Home > Uncategorized > The ASSA conference: some institutional papers

The ASSA conference: some institutional papers

Some (institutional) stuff from the ASSA conference, the first one with nice definitions of trust and control (but there might be more empirical stuff). The second one on the role of the ideology of judges in economic cases when there are no clear legal rules. More tomorrow.

Claudius Gräbner, Johannes Kepler University-Linz Wolfram Elsner. To trust or to control: Informal value transfer systems and computational analysis in institutional economics

Here, the PPT

This paper illustrates the usefulness of computational methods for the investigation of institutions. As an example, we use a computational agent-based model to study the role of general trust and social control in informal value transfer systems (ITVS). We find that, how and in which timeline general trust and social control interact in order to make ITVS work, become stable and highly effective. The case shows how computational models may help (1) to operationalize institutional theory and to clarify the functioning of institutions, (2) to test the logical consistency of alternative hypotheses about institutions, and (3) to relate institutionalist theory with other paradigms and to practice an interested pluralism

Anton Spithooven. The Legal-economic Nexus From the Perspective of the New Institutional Economics and Original Institutional Economics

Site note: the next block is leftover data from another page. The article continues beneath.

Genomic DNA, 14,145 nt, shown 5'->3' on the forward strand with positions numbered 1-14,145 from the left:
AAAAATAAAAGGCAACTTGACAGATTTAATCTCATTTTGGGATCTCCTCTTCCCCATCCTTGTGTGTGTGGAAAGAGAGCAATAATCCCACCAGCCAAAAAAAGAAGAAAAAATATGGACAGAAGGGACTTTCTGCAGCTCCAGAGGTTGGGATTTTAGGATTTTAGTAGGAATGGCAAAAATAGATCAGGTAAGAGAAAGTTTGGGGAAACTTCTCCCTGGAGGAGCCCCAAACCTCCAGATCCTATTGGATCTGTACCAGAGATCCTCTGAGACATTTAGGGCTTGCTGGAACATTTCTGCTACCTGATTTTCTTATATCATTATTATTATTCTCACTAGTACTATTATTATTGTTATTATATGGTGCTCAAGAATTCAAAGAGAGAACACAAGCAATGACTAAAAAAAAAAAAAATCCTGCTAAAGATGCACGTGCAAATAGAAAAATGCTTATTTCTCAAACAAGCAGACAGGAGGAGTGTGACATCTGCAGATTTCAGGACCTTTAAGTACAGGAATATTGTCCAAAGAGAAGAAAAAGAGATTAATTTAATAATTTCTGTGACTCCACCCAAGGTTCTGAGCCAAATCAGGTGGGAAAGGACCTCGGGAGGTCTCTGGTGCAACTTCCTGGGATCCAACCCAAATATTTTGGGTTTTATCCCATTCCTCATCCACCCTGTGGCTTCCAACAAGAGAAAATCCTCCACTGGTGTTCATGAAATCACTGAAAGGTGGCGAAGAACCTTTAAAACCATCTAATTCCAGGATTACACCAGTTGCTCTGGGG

The dominant approach to law and economics gives priority to the price mechanism for the allocation of resources. Starting from a given allocation of property rights, it assumes that rational maximizing individuals or organizations bargain an efficient outcome as long as benefits are higher than the costs. However, if transaction costs are higher than benefits, then law matters and, depending on the goals that legislators pursue, might either increase or decrease efficiency. In any case, if there are transaction costs, lawmakers and lawyers should aim to minimize them. Conversely, original institutional economists acknowledge the primacy of relevance of the price mechanism as the focal point of analysis but give priority to the assignment of property rights for the allocation of resources. They approach law and economy not in terms of efficient decision-making but as a function of each other. Within this legal-economic nexus, judges interpret the law to settle conflicts. They assess and interpret laws on the contingent and historic concept of reasonable value, at which it is acknowledged that members of organizations may pursue different goals. By referring to their interpretation of possible precedencies, they rule upon the constitutionality of economic legislation, notwithstanding that the U.S. Constitution does not include any economic theory. The assessment of reasonable values and the interpretation of precedencies reflect the dominant ideology among judges. If the latter is at odds with the dominant ideology in Congress, then judges are likely to rule against choices by legislators on highly ideologically contested economic issues.

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